A medical emergency is called in the booking area of a large urban jail. The inmate has ripped off his clothing and is racing about screaming profanities. Custody officers finally subdue him with tazers and have him on the floor securing restraints when he stops breathing. Standard emergency treatment is provided without result. The inmate is pronounced dead on arrival to the local hospital. What just happened? Excited Delirium
Excited Delirium (ED) is a rare but deadly condition that can confront nurses working in corrections – particularly jails. Experts differ on the cause or even existence of the condition. However, evidence is mounting in favor of the diagnosis for a variety of unexpected deaths after situations similar to the one described above.
Causes of ED
A prevailing theory is that ED is caused by overstimulation of the brain by dopamine. Cocaine, narcotics or extreme stress can cause an increase in dopamine release. Another biomarker under study is the release of heat shock proteins that leads to problems with body heat. The person’s body temperature rises rapidly without regulation. This combination overpowers the heart and respiratory systems leading to sudden death.
What does ED Look Like?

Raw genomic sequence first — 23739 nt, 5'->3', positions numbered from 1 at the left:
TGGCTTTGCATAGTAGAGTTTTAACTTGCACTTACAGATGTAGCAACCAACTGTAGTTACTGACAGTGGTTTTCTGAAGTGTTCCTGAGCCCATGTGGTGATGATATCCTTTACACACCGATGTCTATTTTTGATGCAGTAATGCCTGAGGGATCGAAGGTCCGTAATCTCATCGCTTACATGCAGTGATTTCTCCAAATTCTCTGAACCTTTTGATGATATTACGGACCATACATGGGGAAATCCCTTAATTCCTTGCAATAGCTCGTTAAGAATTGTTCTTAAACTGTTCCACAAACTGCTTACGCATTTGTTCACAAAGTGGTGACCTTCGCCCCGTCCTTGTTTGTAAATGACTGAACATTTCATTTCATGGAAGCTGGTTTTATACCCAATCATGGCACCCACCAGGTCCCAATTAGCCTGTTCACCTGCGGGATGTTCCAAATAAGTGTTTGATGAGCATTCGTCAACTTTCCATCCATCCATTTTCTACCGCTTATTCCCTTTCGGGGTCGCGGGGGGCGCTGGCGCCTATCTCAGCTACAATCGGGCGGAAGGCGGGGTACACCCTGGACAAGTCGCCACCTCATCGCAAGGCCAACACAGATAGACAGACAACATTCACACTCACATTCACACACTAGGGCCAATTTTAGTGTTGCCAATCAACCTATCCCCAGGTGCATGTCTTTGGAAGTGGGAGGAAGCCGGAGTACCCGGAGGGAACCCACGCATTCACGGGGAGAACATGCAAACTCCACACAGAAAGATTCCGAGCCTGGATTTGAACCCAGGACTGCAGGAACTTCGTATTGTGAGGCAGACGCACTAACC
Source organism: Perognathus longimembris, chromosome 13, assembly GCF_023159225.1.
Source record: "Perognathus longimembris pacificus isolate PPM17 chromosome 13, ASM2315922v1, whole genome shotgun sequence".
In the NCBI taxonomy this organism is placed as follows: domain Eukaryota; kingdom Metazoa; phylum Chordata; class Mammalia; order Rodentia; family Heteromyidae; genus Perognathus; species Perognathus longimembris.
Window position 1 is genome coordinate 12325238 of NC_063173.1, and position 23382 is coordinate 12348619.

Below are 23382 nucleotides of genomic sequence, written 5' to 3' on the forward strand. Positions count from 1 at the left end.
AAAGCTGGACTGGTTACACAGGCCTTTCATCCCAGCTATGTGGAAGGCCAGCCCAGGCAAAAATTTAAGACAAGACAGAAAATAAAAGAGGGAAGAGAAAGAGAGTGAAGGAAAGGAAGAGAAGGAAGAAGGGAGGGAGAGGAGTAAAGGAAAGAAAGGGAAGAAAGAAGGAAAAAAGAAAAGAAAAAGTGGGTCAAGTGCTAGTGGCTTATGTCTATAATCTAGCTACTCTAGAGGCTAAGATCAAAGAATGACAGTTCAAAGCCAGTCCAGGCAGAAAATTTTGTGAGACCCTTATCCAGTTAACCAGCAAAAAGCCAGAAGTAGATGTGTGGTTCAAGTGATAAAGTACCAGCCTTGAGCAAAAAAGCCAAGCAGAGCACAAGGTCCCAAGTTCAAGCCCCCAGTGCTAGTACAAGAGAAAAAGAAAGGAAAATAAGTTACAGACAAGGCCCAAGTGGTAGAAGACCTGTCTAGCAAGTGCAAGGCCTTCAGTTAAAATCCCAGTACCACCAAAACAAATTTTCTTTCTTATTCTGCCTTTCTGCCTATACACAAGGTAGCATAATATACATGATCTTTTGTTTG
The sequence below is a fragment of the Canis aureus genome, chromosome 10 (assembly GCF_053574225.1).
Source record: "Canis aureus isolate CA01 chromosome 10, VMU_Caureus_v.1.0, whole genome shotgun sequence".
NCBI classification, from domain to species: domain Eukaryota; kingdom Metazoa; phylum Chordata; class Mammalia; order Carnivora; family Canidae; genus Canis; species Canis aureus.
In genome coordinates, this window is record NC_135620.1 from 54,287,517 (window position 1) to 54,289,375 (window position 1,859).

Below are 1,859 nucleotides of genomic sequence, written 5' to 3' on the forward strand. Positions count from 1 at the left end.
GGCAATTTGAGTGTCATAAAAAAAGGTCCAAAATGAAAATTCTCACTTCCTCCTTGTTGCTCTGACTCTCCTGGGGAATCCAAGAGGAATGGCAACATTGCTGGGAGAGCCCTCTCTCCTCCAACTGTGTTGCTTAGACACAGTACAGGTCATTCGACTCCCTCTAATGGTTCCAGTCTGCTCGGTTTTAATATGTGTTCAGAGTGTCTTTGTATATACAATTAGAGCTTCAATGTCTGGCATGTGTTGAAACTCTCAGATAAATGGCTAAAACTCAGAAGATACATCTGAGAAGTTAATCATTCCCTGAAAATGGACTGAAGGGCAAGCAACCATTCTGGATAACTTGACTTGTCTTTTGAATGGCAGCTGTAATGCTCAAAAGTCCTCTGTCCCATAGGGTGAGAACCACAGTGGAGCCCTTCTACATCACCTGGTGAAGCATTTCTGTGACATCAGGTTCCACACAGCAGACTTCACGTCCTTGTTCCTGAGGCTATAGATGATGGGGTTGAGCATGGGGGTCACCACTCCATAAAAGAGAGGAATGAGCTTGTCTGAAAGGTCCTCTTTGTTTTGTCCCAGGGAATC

The challenge of excited delirium in the corrections environment is to quickly identify that we have a medical condition as well as a behavioral issue that needs controlled and treated. An individual in the throes of ED will seem superhumanly strong and intensely hysterical, resisting all attempts at restraint. Often they are pulling off clothing to reduce the overheating. They often seem oblivious to pain and have little response to tazors or pepper spray.
What’s a Nurse to Do?
Correctional medical experts such at Todd Wilcox, MD, Medical Director of Salt Lake County Jail, recommends maximum efforts to subdue the individual to allow immediate medical intervention. This would not be a time for officers to slowly escalate force tactics. Once subdued, benzodiazepines to reduce the agitation is the first treatment of choice. However, corrections nurses should focus on activities to speed transport to an acute care facility able to effectively manage the condition. Temperature regulation along with oximetry and cardiac monitoring are available in that setting.
Have you had an experience with excited delirium? Share it in the comments section for this post.
Learn more about Excited Delirium
If you like this post, you might like:
Stimulant Withdrawal: All Wound Up!
Correctional Nurse Clinical Update: Cellulitis
Seizure Disorder Primer for Correctional Nurses
Diabetes Primer for the Correctional Nurse
When Prison is an End-of-Life Sentence: Hospice in Corrections